Those poor opera lovers in Cologne have a never ending problem with the city’s opera house. Together with the rest of city, the construction of the new opera house is mired in political incompetence.
London remains starved of Wagner. This season, its major companies offer but two works, Tannhäuser from the Royal Opera and Tristan from ENO.
Dmitry Bertman’s hilarious staging of Rimsky-Korsakov’s political sex-comedy The Golden Cockerel in Düsseldorf.
On April 16, 2016, San Diego Opera presented Giacomo Puccini’s sixth opera, Madama Butterfly, in an intriguing production by Garnett Bruce. Roberto Oswald’s scenery included the usual Japanese styled house with many sliding doors and walls. On either side, however, were blooming cherry trees with rough trunks and gnarled branches that looked as though they had been growing on the property for a hundred years.
New Co-Production Tristan und Isolde with Metropolitan: Simon
Rattle and Westbroek electrify Treliński’s Opera-Noir.
In an operatic world crowded with sure-fire bread and butter repertoire, Opera San Jose has boldly chosen to lavish a new production on a dark horse, Andre Previn’s A Streetcar Named Desire.
03 Jun 2007
Arizona Opera's Susannah — A Naive Story Dilutes an Impressive Production
Arizona Opera ended its 2006/07 season with a tightly-knit, well-tuned presentation of Carlisle Floyd's Susannah, his best known opera that has enjoyed numerous productions since its New York City Opera debut in 1956.
The work is based on the Biblical account of Susannah and her Elders from the Book of Daniel, as it appears in certain Bibles. From that account we learn the Elders, who steadfastly lust after Susannah, spy on her while she is bathing and soon realize that the young beauty will never give in to their lascivious advances, so they accuse her of fornicating with a young man. This charge is eventually proven false, and Susannah is saved from death. Floyd, using a librettist's poetic license, simplified the storyline by relocating the bathing Susannah to an isolated community called New Hope Valley in the Appalachian Mountains of Tennessee. There, she is observed by her own church Elders who are repelled by her audacity to bath in a small stream which is supposed to be used for baptism.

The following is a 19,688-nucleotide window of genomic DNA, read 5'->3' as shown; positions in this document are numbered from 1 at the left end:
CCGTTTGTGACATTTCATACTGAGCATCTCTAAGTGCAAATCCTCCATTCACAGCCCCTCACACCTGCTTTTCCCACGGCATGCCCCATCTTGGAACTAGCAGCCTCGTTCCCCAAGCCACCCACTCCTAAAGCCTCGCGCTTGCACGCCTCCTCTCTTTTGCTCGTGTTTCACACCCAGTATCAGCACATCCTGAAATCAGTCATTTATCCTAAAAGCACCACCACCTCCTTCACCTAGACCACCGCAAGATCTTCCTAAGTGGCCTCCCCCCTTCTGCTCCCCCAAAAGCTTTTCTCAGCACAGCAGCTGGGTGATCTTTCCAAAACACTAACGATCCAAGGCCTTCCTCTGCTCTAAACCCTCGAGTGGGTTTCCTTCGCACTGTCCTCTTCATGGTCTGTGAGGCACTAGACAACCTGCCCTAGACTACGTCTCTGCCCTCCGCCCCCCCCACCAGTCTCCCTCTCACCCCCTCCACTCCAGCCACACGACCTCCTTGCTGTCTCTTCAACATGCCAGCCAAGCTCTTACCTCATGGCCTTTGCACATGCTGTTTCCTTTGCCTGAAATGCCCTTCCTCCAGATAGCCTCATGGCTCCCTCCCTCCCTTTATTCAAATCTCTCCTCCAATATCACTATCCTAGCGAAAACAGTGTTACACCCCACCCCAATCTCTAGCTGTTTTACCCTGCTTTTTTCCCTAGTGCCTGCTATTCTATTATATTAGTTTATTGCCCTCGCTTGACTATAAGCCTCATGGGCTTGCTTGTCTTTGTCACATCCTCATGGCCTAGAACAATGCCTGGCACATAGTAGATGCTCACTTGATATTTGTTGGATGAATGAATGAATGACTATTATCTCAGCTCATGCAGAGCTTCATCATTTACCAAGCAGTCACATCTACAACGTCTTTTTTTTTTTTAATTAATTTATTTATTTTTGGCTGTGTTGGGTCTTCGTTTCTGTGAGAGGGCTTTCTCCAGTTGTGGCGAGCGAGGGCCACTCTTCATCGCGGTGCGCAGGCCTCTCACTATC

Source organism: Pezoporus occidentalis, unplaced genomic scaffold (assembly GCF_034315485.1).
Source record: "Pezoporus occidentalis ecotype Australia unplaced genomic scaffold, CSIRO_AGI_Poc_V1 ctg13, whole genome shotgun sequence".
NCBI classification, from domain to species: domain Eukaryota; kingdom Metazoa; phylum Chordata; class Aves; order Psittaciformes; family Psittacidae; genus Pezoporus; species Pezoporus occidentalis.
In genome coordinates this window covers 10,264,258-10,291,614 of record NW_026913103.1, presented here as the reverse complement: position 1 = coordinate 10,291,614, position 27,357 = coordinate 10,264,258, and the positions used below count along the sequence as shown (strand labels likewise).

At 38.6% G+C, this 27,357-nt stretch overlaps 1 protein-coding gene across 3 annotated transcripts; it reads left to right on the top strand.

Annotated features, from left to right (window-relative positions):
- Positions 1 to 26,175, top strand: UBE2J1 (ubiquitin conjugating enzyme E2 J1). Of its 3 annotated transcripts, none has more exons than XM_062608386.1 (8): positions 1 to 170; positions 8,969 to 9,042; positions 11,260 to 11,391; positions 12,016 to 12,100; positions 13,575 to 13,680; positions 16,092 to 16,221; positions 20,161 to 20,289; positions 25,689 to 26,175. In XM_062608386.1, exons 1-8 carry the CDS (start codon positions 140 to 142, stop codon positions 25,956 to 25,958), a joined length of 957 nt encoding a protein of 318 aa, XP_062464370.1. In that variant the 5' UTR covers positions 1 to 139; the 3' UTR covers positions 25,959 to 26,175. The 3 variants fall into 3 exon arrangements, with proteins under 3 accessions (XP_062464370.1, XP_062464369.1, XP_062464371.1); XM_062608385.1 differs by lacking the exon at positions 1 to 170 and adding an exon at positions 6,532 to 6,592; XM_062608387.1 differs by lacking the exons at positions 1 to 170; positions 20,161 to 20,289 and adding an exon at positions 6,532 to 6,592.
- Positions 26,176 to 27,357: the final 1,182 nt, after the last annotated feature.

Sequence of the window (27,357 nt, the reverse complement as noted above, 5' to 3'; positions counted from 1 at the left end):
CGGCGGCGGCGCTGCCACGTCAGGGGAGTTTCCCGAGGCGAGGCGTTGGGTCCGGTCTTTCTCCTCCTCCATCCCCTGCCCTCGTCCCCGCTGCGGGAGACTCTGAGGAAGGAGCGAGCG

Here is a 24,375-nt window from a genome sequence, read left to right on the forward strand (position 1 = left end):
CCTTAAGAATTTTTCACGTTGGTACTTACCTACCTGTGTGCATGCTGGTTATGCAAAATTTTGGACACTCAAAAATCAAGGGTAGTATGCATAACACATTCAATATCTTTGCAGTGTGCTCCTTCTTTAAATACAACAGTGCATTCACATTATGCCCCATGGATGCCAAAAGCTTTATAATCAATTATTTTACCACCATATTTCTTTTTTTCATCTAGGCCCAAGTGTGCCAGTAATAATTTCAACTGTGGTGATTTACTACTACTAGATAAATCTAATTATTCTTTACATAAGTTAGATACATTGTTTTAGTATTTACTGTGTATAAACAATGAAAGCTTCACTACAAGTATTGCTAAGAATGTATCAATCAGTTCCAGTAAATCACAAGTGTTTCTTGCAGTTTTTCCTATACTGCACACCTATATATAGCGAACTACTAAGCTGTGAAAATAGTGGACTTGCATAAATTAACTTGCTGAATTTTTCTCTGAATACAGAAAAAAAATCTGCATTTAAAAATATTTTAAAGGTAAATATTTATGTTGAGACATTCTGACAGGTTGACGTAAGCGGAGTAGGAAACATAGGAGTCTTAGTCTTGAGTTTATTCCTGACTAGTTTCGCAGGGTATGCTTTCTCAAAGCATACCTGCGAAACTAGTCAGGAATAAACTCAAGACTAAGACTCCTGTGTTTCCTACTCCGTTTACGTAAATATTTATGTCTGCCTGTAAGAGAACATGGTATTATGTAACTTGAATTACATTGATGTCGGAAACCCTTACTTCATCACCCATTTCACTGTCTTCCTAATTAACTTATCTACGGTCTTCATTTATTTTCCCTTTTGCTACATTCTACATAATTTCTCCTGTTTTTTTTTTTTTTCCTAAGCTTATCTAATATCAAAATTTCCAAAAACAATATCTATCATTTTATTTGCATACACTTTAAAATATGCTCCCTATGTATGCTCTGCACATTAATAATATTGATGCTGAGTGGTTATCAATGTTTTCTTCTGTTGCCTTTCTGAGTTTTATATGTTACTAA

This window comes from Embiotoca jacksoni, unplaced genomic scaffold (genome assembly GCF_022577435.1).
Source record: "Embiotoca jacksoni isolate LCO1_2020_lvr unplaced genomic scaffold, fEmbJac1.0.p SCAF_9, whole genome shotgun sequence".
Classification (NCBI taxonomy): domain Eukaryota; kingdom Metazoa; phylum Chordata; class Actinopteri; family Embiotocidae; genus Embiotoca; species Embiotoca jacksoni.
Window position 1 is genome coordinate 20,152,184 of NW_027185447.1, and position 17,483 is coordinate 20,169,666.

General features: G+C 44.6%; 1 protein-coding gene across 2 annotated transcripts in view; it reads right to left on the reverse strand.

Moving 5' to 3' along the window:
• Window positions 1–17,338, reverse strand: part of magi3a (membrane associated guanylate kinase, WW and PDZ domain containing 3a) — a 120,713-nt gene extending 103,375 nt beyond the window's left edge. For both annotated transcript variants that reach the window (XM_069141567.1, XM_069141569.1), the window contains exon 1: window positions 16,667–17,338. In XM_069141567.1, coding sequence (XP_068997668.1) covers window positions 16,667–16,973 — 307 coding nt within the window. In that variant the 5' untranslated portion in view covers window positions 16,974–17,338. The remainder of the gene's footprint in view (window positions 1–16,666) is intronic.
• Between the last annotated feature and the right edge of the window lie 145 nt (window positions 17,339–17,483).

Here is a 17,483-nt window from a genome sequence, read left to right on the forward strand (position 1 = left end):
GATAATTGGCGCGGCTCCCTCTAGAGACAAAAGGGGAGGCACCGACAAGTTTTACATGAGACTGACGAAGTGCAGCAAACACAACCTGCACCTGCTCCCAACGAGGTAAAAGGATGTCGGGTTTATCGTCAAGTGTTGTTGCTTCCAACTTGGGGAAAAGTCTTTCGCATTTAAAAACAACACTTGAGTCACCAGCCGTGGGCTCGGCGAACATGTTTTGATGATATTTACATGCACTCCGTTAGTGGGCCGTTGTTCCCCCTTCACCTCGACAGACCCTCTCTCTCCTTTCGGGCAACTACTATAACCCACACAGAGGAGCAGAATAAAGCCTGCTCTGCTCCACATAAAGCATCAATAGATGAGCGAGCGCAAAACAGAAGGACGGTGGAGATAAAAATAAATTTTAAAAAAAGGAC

Obviously Floyd felt very comfortable with this regional setting which is reminiscent of his own upbringing as a minister's son and uses what he thought was a natural reaction by folks who live in such a stark rural setting to Susannah's spontaneous and frivolous behavior. Even in the 1950s, in the United States, with the McCarthy witchhunters combing the country looking for those with perhaps the slightest connection to the Communist Party, Floyd's characters might have appeared a tad too quick to condemn what was perceived as Susannah's immoral conduct and now, over 50 years later, with all the dramatic and diverse social changes that have occurred in American life, the pivotal situation of the plot does seem too pat.
Any opera company that wants to mount Floyd's opera has to get beyond this flaw so that it can present the work's many dramatic and musical moments in a coherent and forceful light. And Arizona Opera did just that.